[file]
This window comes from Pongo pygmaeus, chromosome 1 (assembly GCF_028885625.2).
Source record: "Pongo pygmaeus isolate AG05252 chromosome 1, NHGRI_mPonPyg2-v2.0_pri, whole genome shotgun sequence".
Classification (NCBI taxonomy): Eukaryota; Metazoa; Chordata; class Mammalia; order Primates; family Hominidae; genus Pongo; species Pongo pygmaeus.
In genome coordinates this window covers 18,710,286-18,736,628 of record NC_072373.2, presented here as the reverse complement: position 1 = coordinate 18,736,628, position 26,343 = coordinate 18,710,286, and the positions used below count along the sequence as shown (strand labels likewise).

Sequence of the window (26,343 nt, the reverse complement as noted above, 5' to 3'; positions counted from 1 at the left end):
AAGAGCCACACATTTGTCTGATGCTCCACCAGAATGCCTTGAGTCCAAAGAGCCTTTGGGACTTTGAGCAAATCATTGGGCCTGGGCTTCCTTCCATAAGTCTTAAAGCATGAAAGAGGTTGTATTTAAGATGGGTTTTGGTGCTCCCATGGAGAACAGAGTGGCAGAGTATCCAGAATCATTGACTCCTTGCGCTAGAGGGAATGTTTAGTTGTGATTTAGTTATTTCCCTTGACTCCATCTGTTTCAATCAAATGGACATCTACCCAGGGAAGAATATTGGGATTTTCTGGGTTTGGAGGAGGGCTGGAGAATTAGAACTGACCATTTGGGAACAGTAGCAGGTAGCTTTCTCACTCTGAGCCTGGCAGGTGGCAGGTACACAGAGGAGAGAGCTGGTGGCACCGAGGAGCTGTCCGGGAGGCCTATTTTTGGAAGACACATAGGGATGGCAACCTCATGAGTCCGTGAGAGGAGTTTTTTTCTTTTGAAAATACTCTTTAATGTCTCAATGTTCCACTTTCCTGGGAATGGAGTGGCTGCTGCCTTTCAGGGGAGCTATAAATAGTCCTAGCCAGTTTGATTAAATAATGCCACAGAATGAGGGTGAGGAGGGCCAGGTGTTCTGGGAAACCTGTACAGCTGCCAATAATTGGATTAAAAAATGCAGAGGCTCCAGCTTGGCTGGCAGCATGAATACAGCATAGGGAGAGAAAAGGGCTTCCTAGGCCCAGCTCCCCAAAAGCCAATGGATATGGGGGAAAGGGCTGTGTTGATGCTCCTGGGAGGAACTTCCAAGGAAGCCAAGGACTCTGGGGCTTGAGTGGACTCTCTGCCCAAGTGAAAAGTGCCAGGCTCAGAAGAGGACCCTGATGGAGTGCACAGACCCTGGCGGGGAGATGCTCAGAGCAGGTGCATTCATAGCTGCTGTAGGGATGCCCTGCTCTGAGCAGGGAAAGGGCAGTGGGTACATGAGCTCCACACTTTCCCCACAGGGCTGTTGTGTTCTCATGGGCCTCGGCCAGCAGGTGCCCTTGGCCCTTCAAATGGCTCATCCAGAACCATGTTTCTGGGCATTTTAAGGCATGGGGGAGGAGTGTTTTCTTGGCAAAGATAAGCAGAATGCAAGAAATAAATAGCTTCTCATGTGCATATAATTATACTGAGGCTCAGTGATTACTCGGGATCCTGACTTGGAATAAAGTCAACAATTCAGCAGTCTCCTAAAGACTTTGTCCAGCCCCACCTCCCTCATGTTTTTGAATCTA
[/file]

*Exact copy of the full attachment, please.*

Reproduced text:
This window comes from Pongo pygmaeus, chromosome 1 (assembly GCF_028885625.2).
Source record: "Pongo pygmaeus isolate AG05252 chromosome 1, NHGRI_mPonPyg2-v2.0_pri, whole genome shotgun sequence".
Classification (NCBI taxonomy): Eukaryota; Metazoa; Chordata; class Mammalia; order Primates; family Hominidae; genus Pongo; species Pongo pygmaeus.
In genome coordinates this window covers 18,710,286-18,736,628 of record NC_072373.2, presented here as the reverse complement: position 1 = coordinate 18,736,628, position 26,343 = coordinate 18,710,286, and the positions used below count along the sequence as shown (strand labels likewise).

Sequence of the window (26,343 nt, the reverse complement as noted above, 5' to 3'; positions counted from 1 at the left end):
AAGAGCCACACATTTGTCTGATGCTCCACCAGAATGCCTTGAGTCCAAAGAGCCTTTGGGACTTTGAGCAAATCATTGGGCCTGGGCTTCCTTCCATAAGTCTTAAAGCATGAAAGAGGTTGTATTTAAGATGGGTTTTGGTGCTCCCATGGAGAACAGAGTGGCAGAGTATCCAGAATCATTGACTCCTTGCGCTAGAGGGAATGTTTAGTTGTGATTTAGTTATTTCCCTTGACTCCATCTGTTTCAATCAAATGGACATCTACCCAGGGAAGAATATTGGGATTTTCTGGGTTTGGAGGAGGGCTGGAGAATTAGAACTGACCATTTGGGAACAGTAGCAGGTAGCTTTCTCACTCTGAGCCTGGCAGGTGGCAGGTACACAGAGGAGAGAGCTGGTGGCACCGAGGAGCTGTCCGGGAGGCCTATTTTTGGAAGACACATAGGGATGGCAACCTCATGAGTCCGTGAGAGGAGTTTTTTTCTTTTGAAAATACTCTTTAATGTCTCAATGTTCCACTTTCCTGGGAATGGAGTGGCTGCTGCCTTTCAGGGGAGCTATAAATAGTCCTAGCCAGTTTGATTAAATAATGCCACAGAATGAGGGTGAGGAGGGCCAGGTGTTCTGGGAAACCTGTACAGCTGCCAATAATTGGATTAAAAAATGCAGAGGCTCCAGCTTGGCTGGCAGCATGAATACAGCATAGGGAGAGAAAAGGGCTTCCTAGGCCCAGCTCCCCAAAAGCCAATGGATATGGGGGAAAGGGCTGTGTTGATGCTCCTGGGAGGAACTTCCAAGGAAGCCAAGGACTCTGGGGCTTGAGTGGACTCTCTGCCCAAGTGAAAAGTGCCAGGCTCAGAAGAGGACCCTGATGGAGTGCACAGACCCTGGCGGGGAGATGCTCAGAGCAGGTGCATTCATAGCTGCTGTAGGGATGCCCTGCTCTGAGCAGGGAAAGGGCAGTGGGTACATGAGCTCCACACTTTCCCCACAGGGCTGTTGTGTTCTCATGGGCCTCGGCCAGCAGGTGCCCTTGGCCCTTCAAATGGCTCATCCAGAACCATGTTTCTGGGCATTTTAAGGCATGGGGGAGGAGTGTTTTCTTGGCAAAGATAAGCAGAATGCAAGAAATAAATAGCTTCTCATGTGCATATAATTATACTGAGGCTCAGTGATTACTCGGGATCCTGACTTGGAATAAAGTCAACAATTCAGCAGTCTCCTAAAGACTTTGTCCAGCCCCACCTCCCTCATGTTTTTGAATCTA